- Femal Lute Player and Guitarist in a Gothic Ruin (allegory of worldly music)
- The Harpist (allegory of church music)
- The Dream of a Musician (allegory of celestial music)
From the booklet to the exhibition Caspar David Friedrich - Inventing Romanticism (Text by Kyllikki Zacharias, translation by Anne-Ev Ustorf)
In a letter to the Russian Poet and Privy Counsellor Vasili Zhukovsky, Friedrich described four of his transparent pictures which he sold to the Russian Tsar around 1835: Next to a romantic Schatzhebung im Walde (Treasure Lift in the Forest) allegories of worldly, religious and celestial music. These four pictures were to be displayed in a darkened and carpeted room, illuminated only from behind. In other words: In an environment that sharpens the senses also for other impressions-such as music that mysteriously emanates from an adjacent room.Unfortunately these works are lost, only the sketches for the three allegories survive. The music you now hear in the background was composed according to Friedrich's guidelines specifically for this exhibition by Georg Hajdu, Professor at the Conservatoire of Music and Theatre in Hamburg. Hajdu uses quotes from baroque lute music for Allegorie der weltlichen Musik (Allegory of Worldly Music), melodies by Schumann for Allegorie der kirchlichen Musik (Allegory of Church Music) and sounds of the glass harmonica for Allegorie der himmlischen Musik (Allegory of Celestial Music).The glass harmonica was invented by Benjamin Franklin in 1761 and was soon in use in Dresden. The Viennese doctor and scholar Franz Anton Mesmer, a contemporary of Friedrich, used the glass harmonica to hypnotise his patients for therapeutic purposes.We display the allegories alongside Gebirgige Flusslandschaft (Mountainous Riverscape) and Ruine Oybin bei Mondschein (Ruin Oybin in Moonlight), Friedrich's only surviving transparent pictures.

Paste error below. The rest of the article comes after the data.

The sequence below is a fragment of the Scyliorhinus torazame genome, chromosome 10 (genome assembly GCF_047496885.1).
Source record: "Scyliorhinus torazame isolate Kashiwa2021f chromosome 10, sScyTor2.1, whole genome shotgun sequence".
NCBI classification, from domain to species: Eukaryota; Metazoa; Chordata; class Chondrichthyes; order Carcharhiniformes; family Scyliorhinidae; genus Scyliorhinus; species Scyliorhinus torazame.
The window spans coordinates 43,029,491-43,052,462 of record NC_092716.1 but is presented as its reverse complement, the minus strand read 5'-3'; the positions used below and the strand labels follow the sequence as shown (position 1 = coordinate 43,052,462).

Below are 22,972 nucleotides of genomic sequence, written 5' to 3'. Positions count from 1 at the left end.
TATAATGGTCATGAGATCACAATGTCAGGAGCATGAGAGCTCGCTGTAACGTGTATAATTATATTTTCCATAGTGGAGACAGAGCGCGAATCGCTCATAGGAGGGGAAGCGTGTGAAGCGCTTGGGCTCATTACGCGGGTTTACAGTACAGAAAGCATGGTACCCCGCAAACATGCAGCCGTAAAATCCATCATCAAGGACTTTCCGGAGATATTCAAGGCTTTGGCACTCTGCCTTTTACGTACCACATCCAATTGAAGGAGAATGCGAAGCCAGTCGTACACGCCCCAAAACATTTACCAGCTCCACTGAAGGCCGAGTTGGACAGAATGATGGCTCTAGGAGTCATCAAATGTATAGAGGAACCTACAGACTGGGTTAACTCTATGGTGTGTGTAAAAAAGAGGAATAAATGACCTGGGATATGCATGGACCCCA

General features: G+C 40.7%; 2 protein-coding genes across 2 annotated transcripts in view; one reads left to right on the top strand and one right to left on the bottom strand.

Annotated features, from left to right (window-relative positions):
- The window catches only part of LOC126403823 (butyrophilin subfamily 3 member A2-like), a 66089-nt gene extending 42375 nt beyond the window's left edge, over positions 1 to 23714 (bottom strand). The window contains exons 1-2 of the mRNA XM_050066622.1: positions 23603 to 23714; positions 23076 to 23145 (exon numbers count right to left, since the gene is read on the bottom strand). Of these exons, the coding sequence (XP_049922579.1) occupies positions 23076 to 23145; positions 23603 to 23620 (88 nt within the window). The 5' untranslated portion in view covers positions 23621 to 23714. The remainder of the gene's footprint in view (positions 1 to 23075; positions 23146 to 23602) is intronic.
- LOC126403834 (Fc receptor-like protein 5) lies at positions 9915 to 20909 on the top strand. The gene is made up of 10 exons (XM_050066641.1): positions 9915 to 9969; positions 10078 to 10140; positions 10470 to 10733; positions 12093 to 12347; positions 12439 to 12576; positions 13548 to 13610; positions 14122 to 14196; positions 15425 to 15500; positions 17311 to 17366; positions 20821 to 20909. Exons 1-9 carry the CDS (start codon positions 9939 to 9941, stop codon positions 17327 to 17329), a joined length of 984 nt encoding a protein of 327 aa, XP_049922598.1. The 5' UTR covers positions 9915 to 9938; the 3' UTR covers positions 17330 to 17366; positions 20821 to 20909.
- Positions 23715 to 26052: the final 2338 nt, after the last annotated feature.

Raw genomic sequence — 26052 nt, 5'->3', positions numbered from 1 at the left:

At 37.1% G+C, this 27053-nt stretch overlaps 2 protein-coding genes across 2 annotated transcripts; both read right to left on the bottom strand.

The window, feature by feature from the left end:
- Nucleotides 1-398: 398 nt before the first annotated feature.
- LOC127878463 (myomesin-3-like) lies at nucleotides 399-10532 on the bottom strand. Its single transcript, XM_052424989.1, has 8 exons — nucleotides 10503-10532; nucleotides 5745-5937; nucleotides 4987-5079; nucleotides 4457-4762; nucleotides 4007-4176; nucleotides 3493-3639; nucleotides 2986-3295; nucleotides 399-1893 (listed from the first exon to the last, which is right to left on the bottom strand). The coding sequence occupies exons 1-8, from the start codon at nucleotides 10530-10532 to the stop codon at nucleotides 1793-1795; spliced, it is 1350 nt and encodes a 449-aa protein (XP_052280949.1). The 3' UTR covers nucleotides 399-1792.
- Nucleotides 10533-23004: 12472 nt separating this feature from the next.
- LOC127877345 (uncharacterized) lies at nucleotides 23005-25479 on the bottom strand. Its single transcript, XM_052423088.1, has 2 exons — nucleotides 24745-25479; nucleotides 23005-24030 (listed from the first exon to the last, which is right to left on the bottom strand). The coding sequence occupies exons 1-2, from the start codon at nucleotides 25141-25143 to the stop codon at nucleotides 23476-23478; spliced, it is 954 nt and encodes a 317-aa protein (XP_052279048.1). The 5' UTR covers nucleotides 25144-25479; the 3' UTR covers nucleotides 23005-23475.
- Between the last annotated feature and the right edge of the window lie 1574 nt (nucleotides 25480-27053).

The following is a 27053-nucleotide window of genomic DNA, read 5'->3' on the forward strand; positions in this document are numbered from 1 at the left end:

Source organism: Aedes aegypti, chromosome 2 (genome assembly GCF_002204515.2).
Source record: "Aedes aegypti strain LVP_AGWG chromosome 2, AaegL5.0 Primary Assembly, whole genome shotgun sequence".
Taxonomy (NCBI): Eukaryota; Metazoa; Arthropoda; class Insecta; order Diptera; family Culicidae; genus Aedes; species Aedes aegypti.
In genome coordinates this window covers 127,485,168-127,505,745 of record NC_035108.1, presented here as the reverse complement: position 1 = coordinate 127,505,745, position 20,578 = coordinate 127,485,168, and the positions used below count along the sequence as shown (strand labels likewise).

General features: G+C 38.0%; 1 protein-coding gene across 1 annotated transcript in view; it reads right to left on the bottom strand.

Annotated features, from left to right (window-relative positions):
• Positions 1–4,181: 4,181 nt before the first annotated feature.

Audio Recording (starting with the third allegory)